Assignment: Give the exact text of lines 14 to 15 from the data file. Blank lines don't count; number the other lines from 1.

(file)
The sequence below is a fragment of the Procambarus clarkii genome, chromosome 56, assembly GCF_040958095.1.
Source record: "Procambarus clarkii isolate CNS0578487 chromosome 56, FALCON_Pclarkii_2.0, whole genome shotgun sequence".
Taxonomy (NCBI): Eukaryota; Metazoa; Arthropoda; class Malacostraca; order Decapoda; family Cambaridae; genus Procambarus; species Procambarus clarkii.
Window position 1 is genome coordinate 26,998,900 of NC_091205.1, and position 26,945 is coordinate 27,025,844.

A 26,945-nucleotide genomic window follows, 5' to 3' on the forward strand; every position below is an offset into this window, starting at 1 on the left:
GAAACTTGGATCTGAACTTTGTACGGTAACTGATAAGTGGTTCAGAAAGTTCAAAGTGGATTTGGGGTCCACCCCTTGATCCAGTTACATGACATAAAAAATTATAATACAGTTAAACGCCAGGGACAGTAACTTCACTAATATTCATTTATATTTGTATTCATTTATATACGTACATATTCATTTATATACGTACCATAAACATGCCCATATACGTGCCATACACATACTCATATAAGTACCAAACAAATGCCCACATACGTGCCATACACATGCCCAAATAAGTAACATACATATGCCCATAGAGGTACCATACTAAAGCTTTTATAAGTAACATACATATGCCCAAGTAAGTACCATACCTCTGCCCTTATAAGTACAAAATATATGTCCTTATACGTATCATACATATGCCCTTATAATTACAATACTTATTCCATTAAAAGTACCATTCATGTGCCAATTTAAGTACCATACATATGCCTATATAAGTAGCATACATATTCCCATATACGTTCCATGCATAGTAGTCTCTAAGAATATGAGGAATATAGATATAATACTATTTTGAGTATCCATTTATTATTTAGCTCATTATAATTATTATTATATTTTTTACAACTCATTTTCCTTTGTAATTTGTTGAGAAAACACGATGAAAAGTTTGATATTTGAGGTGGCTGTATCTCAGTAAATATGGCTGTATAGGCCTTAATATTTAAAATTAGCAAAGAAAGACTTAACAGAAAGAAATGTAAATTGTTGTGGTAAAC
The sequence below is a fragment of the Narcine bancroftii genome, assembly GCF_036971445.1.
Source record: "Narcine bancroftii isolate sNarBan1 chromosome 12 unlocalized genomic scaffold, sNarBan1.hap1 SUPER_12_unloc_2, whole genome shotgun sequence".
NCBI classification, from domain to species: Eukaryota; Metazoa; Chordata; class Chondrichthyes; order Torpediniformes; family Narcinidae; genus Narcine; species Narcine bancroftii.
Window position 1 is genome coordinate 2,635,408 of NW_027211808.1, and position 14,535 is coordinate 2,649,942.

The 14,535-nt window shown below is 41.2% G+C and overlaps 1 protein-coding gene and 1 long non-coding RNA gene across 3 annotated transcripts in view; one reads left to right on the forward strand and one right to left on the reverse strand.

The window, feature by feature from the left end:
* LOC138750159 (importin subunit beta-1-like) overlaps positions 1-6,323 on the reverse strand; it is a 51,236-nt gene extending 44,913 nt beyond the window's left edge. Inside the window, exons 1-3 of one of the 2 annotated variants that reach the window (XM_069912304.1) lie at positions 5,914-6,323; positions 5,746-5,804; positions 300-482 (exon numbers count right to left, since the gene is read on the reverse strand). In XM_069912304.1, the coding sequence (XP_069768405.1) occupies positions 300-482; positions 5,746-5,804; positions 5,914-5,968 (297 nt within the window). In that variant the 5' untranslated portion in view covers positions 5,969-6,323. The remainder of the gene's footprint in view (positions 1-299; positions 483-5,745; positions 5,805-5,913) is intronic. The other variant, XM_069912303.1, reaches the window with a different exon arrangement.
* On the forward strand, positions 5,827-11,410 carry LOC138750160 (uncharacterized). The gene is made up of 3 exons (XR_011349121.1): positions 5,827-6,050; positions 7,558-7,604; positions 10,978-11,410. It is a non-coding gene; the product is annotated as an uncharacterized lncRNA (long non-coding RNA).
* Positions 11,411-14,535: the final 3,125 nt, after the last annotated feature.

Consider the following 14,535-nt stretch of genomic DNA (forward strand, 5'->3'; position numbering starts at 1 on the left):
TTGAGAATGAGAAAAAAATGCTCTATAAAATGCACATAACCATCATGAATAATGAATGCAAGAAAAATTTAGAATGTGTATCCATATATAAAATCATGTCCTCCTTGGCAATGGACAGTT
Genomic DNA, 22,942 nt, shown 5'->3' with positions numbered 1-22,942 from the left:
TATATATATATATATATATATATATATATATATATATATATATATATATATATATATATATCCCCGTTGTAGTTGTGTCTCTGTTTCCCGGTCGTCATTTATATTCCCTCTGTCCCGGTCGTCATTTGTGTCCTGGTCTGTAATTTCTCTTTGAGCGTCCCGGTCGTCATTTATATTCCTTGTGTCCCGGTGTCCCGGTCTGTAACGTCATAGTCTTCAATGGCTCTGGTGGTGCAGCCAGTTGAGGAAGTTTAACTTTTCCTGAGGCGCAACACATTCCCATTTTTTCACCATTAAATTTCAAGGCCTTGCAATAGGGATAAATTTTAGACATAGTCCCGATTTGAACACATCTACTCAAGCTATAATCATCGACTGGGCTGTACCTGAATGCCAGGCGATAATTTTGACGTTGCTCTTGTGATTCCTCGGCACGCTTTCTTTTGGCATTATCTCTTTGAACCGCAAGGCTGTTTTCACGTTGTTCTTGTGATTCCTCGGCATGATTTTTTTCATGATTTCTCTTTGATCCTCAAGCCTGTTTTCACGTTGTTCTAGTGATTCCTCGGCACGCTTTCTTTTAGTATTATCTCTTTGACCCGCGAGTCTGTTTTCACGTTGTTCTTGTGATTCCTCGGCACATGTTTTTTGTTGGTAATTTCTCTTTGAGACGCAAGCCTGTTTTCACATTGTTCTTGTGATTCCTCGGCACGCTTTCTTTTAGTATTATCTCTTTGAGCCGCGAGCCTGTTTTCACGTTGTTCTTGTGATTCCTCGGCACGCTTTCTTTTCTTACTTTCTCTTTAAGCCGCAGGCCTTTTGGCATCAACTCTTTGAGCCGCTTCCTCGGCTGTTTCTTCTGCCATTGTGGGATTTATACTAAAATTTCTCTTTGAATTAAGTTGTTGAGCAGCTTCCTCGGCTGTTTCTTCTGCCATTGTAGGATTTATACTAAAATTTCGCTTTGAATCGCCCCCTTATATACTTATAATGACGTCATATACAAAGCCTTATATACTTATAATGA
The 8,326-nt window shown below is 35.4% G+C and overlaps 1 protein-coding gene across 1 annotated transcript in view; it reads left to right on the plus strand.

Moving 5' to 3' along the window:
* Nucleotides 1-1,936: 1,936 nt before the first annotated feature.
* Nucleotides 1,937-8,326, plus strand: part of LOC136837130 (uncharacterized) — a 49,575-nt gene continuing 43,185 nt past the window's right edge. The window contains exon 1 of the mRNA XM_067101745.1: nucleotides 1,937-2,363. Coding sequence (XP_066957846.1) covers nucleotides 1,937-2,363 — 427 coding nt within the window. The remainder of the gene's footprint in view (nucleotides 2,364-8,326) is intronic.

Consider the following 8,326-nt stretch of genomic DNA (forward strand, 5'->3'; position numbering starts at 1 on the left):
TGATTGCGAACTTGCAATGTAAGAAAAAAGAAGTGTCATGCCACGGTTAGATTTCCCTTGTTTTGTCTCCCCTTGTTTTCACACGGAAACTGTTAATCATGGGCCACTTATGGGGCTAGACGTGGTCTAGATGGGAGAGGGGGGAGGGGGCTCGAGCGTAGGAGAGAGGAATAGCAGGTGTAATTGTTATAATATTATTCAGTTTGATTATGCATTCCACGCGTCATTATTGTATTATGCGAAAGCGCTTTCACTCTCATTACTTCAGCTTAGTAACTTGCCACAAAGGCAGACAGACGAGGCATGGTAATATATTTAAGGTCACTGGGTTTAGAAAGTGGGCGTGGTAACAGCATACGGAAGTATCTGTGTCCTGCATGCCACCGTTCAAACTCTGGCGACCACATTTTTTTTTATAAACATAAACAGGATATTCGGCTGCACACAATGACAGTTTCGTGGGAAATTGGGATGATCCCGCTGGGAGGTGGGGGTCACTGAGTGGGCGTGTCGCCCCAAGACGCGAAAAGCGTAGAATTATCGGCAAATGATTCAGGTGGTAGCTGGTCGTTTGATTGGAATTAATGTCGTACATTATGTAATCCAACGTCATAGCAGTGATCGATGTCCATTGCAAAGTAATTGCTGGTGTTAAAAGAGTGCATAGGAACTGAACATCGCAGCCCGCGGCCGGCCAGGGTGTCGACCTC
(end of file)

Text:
* On the forward strand, positions 5,827-11,410 carry LOC138750160 (uncharacterized). The gene is made up of 3 exons (XR_011349121.1): positions 5,827-6,050; positions 7,558-7,604; positions 10,978-11,410. It is a non-coding gene; the product is annotated as an uncharacterized lncRNA (long non-coding RNA).
* Positions 11,411-14,535: the final 3,125 nt, after the last annotated feature.